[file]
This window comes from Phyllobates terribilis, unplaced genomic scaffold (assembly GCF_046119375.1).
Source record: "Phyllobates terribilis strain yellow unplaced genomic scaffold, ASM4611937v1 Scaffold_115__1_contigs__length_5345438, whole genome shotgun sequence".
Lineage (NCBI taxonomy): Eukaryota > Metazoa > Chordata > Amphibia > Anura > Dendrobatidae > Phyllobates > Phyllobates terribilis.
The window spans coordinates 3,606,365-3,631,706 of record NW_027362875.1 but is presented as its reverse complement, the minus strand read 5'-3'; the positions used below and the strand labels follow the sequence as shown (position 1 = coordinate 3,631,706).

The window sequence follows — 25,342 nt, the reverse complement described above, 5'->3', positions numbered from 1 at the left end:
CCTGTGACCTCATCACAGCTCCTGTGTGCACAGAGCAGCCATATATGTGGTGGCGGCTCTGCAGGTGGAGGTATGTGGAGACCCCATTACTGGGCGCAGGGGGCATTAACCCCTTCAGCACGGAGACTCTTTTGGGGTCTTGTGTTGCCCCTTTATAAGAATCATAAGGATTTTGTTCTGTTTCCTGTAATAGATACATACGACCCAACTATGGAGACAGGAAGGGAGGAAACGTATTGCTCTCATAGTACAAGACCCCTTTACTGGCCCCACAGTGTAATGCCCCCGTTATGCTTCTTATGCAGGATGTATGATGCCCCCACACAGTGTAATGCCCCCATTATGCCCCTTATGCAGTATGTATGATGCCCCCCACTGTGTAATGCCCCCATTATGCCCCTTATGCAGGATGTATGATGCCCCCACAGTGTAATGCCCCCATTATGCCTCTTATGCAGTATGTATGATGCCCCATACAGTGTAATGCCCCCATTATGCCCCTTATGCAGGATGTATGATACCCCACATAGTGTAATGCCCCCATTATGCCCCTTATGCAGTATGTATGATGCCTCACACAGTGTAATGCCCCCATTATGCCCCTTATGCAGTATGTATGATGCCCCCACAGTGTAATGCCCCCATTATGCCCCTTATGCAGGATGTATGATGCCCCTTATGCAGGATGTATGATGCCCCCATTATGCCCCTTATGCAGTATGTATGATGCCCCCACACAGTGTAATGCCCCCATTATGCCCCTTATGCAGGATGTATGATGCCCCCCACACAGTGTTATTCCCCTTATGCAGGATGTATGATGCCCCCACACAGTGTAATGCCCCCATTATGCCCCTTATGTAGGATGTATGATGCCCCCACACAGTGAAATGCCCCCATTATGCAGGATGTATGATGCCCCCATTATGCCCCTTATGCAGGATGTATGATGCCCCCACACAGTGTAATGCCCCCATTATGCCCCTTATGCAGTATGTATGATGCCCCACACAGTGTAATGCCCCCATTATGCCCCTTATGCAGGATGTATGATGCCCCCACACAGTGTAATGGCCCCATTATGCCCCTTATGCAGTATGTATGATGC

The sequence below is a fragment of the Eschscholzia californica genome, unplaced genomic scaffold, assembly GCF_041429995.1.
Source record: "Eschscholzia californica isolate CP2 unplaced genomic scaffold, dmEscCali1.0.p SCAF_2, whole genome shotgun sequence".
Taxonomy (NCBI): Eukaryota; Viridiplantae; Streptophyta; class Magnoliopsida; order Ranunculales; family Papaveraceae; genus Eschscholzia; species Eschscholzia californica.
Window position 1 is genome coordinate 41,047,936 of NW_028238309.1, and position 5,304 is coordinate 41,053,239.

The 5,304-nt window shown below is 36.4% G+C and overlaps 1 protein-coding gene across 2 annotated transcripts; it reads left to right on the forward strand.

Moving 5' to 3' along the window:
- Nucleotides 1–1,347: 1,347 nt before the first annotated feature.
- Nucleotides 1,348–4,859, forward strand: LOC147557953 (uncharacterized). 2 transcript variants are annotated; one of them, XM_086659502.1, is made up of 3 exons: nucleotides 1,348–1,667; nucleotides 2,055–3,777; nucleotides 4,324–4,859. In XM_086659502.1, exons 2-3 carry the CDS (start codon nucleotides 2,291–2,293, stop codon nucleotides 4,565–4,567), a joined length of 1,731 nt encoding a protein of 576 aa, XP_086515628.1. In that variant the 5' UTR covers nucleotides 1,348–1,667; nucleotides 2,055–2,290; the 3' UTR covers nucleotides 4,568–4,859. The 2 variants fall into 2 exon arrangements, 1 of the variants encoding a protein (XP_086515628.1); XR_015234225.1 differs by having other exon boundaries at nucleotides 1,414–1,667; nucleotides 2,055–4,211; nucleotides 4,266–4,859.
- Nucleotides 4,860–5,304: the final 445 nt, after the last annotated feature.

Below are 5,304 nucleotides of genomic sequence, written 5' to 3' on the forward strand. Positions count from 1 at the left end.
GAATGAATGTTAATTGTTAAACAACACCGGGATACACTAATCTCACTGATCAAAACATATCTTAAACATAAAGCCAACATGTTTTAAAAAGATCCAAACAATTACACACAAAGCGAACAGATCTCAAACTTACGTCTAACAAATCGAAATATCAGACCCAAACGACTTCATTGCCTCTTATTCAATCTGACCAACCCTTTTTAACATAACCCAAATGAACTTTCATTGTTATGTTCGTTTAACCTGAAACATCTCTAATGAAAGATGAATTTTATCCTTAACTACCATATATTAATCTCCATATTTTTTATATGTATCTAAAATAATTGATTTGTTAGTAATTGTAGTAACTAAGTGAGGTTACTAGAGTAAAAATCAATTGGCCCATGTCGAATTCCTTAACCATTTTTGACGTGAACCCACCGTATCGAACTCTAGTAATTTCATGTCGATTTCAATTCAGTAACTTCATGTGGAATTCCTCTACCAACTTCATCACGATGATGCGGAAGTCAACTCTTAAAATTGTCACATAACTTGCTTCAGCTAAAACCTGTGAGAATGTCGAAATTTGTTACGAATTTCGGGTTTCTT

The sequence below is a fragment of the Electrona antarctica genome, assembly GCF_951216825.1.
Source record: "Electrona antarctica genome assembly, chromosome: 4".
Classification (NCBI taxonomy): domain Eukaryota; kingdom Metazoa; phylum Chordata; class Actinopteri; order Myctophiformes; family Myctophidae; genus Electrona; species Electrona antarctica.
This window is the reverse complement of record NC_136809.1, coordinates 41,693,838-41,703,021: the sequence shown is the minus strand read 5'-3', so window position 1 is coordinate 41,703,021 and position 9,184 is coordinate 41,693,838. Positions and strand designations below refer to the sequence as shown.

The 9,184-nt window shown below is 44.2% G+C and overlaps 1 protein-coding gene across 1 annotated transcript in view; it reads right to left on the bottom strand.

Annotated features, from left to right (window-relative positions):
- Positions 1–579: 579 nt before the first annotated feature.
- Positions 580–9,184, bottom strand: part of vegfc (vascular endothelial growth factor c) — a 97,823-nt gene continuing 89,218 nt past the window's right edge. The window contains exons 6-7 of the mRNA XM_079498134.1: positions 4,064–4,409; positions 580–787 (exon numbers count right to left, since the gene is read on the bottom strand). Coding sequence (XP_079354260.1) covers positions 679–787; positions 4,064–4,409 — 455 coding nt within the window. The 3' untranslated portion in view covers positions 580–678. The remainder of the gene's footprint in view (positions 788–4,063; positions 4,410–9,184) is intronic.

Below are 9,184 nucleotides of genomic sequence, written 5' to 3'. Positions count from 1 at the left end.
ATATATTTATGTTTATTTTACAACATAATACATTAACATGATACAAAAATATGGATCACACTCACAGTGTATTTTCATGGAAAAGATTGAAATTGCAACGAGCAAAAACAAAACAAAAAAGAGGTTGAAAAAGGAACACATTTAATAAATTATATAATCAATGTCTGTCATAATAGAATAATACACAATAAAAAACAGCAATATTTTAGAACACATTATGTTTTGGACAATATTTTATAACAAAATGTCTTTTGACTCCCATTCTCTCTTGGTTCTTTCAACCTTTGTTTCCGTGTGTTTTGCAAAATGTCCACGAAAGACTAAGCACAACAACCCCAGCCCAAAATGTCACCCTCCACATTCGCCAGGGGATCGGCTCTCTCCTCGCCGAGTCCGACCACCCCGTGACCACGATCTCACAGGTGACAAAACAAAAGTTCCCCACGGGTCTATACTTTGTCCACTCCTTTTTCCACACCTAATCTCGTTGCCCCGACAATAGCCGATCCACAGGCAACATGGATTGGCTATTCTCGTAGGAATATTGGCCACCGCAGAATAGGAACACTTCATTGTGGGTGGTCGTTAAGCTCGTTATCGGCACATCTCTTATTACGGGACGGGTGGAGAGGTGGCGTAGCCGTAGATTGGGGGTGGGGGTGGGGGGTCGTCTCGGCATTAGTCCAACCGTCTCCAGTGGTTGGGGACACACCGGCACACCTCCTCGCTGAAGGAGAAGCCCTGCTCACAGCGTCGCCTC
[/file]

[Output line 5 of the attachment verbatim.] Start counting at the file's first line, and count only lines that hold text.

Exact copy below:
The window sequence follows — 25,342 nt, the reverse complement described above, 5'->3', positions numbered from 1 at the left end: